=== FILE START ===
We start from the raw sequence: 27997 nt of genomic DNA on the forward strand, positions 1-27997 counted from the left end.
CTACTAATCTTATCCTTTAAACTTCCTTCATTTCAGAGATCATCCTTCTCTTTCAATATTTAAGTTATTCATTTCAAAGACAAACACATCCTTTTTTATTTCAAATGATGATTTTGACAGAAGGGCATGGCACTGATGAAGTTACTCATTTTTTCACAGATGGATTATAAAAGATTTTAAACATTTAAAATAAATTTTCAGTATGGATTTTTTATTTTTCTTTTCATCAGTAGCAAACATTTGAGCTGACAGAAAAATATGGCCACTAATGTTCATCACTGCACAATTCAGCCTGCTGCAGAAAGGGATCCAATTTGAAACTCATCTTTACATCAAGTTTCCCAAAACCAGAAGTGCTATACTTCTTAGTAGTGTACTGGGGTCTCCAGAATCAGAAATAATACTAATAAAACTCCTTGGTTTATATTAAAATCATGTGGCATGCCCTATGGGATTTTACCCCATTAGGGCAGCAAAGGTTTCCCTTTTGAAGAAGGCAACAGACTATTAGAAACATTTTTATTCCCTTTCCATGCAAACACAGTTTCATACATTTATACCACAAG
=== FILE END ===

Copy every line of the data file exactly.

We start from the raw sequence: 27997 nt of genomic DNA on the forward strand, positions 1-27997 counted from the left end.
CTACTAATCTTATCCTTTAAACTTCCTTCATTTCAGAGATCATCCTTCTCTTTCAATATTTAAGTTATTCATTTCAAAGACAAACACATCCTTTTTTATTTCAAATGATGATTTTGACAGAAGGGCATGGCACTGATGAAGTTACTCATTTTTTCACAGATGGATTATAAAAGATTTTAAACATTTAAAATAAATTTTCAGTATGGATTTTTTATTTTTCTTTTCATCAGTAGCAAACATTTGAGCTGACAGAAAAATATGGCCACTAATGTTCATCACTGCACAATTCAGCCTGCTGCAGAAAGGGATCCAATTTGAAACTCATCTTTACATCAAGTTTCCCAAAACCAGAAGTGCTATACTTCTTAGTAGTGTACTGGGGTCTCCAGAATCAGAAATAATACTAATAAAACTCCTTGGTTTATATTAAAATCATGTGGCATGCCCTATGGGATTTTACCCCATTAGGGCAGCAAAGGTTTCCCTTTTGAAGAAGGCAACAGACTATTAGAAACATTTTTATTCCCTTTCCATGCAAACACAGTTTCATACATTTATACCACAAG